The Legend of Heroes: Trails of Cold Steel PC Review
More and more, Japanese publications are looking towards PC as the platform to give their previously released games new life, as further evidenced by Square Enix’s upcoming port of Final Fantasy XV (complete with mod support, a practice still shunned by the biggest gaming giants like Sony and Nintendo). But it’s the lesser-known games that have really benefited with the new PC audience, with cult hits like Bayonetta and Vanquish topping the Steam charts better than they ever did on console, while publishers like Xseed were among the first to put out their once-exclusive console titles to the Windows market. With the success of Trails in the Sky, a niche JRPG with a lot of praise from its fanbase, it was time for another port from The Legend of Heroes franchise, a previously Japan-exclusive series of games from developer Falcom.
The Legend of Heroes: Trails of Cold Steel is the latest trilogy that takes place during the extensive timeline of LoH, through thankfully features a self-contained setting with only a few references for window dressing. Cold Steel centers around Rein Schwarzer, the newest enrollee at Thors Academy, a military school composed of young students from different continents and social standings. Unknowingly placed into the newly formed “Class VII”, a secret class that recruits the most promising students regardless of their status, Rein and his new classmates must undergo rigorous training that involves fighting against powerful monsters, traveling great distances and completing secret-yet-vital missions to defend their homeland from a bloody civil war.
At a glance, Trails of Cold Steel doesn’t appear any different from your average JRPG: the characters all achieve a typical anime design and typecast personality, the plot features shady teachers, evil empires and a mysterious cat (that, nine times out of ten, has a human persona that is typically a cute girl), and the more the male and female characters’ squabble, the more likely they fall in love.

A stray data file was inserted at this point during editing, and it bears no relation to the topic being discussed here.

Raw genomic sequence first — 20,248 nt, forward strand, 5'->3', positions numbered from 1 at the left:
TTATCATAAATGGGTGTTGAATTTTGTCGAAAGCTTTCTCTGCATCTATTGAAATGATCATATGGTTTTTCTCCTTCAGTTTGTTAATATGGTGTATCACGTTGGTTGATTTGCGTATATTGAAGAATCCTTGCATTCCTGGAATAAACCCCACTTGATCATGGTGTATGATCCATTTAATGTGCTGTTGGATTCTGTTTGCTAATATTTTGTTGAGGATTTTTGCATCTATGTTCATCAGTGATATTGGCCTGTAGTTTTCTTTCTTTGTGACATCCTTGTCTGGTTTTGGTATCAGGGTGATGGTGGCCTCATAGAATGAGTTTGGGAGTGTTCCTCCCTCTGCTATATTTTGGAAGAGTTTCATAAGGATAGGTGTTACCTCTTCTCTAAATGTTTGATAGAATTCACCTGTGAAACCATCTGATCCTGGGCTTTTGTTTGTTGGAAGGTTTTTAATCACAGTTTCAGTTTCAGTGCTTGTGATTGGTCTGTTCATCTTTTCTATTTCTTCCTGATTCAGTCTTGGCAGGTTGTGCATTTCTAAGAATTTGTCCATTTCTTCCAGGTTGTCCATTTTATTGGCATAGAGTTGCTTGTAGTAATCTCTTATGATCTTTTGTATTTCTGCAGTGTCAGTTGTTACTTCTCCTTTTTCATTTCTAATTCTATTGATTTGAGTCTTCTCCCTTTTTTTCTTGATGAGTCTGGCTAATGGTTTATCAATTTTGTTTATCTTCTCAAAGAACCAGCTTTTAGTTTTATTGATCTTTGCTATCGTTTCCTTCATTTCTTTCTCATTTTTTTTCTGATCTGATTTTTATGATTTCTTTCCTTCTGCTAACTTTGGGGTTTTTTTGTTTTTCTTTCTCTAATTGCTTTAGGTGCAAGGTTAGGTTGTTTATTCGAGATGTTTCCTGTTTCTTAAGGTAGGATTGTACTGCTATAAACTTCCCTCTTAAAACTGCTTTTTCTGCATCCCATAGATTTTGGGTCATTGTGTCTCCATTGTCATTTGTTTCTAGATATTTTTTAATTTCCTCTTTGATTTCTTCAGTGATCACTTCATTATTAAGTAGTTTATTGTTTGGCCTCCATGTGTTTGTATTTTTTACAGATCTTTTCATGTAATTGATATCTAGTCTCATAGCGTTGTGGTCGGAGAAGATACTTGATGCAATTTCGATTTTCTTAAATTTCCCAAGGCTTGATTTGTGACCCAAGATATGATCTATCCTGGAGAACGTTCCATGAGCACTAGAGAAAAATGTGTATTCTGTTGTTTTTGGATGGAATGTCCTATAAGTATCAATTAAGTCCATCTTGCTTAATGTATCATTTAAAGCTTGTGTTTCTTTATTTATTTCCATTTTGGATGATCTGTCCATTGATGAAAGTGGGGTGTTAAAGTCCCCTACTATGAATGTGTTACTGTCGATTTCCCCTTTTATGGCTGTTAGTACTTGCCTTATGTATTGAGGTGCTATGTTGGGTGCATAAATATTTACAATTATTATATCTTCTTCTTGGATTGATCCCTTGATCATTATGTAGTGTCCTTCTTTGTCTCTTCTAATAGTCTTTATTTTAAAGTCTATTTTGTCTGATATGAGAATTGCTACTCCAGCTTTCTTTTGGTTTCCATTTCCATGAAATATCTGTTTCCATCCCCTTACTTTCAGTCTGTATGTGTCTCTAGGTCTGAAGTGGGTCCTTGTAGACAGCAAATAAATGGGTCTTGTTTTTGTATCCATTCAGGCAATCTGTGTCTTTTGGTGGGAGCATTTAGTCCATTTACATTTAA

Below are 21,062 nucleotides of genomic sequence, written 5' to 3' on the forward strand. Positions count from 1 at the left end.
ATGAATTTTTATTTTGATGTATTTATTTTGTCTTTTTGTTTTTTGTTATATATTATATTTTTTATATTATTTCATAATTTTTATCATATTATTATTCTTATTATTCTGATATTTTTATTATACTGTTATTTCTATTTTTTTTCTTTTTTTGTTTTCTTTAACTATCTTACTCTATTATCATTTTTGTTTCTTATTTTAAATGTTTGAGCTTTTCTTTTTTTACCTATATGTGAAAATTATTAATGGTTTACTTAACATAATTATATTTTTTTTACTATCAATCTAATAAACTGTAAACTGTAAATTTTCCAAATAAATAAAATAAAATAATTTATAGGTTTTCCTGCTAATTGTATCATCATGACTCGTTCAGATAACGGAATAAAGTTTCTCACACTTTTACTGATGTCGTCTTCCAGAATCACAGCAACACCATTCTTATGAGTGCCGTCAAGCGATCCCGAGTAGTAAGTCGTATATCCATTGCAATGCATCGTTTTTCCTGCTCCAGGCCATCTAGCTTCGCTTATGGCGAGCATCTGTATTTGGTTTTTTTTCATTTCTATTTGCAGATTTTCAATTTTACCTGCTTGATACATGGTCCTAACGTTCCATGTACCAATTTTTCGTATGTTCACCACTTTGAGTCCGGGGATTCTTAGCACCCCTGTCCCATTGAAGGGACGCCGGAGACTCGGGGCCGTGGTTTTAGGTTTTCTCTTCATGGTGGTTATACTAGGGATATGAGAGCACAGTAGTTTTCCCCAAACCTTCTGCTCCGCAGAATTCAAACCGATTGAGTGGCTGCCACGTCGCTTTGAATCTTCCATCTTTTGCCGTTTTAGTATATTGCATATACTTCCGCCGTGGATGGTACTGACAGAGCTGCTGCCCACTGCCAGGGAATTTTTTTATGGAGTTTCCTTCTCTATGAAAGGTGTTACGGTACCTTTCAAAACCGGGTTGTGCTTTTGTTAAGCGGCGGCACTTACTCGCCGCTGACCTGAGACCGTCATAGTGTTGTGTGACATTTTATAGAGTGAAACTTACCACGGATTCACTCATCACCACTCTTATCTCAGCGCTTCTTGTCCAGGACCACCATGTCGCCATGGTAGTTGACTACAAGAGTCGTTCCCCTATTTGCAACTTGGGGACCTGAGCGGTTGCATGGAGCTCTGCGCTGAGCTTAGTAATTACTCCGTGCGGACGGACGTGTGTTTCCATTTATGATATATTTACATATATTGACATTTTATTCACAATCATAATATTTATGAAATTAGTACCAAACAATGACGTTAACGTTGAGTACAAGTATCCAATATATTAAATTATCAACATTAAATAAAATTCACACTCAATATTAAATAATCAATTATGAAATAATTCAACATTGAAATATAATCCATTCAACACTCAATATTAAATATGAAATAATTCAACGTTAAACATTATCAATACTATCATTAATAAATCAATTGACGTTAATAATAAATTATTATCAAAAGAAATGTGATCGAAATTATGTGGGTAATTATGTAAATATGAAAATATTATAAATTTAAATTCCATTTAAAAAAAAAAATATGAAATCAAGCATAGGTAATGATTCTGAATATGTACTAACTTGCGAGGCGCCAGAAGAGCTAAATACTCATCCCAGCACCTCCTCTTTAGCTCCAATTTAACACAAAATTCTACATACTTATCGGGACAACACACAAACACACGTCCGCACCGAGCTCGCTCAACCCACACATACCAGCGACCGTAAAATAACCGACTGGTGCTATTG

But in truth, Trails of Cold Steel isn’t any different from your average JRPG…it’s just a well done one. As familiar as many of its story and gameplay elements are, Cold Steel doesn’t seek out to break the mold, but rather strengthen it into a solid foundation. Every aspect feels good and plays just as well, combining many of the best parts from the genre both classic and modern.
The battle system takes on the tried-and-true turn based mechanic, where each party member and enemy takes a turn to make their move, ranging from attacking with weapons or magic, assisting teammates with healing spells and other buffs, using items, and so on. In addition to using the right elemental attack to deal the most damage to an enemy, another key strategy is to stagger them with the right kind of attack, which in turn allows two linked party members to perform a link attack, which in laymen’s terms allows characters to perform an additional attack per turn.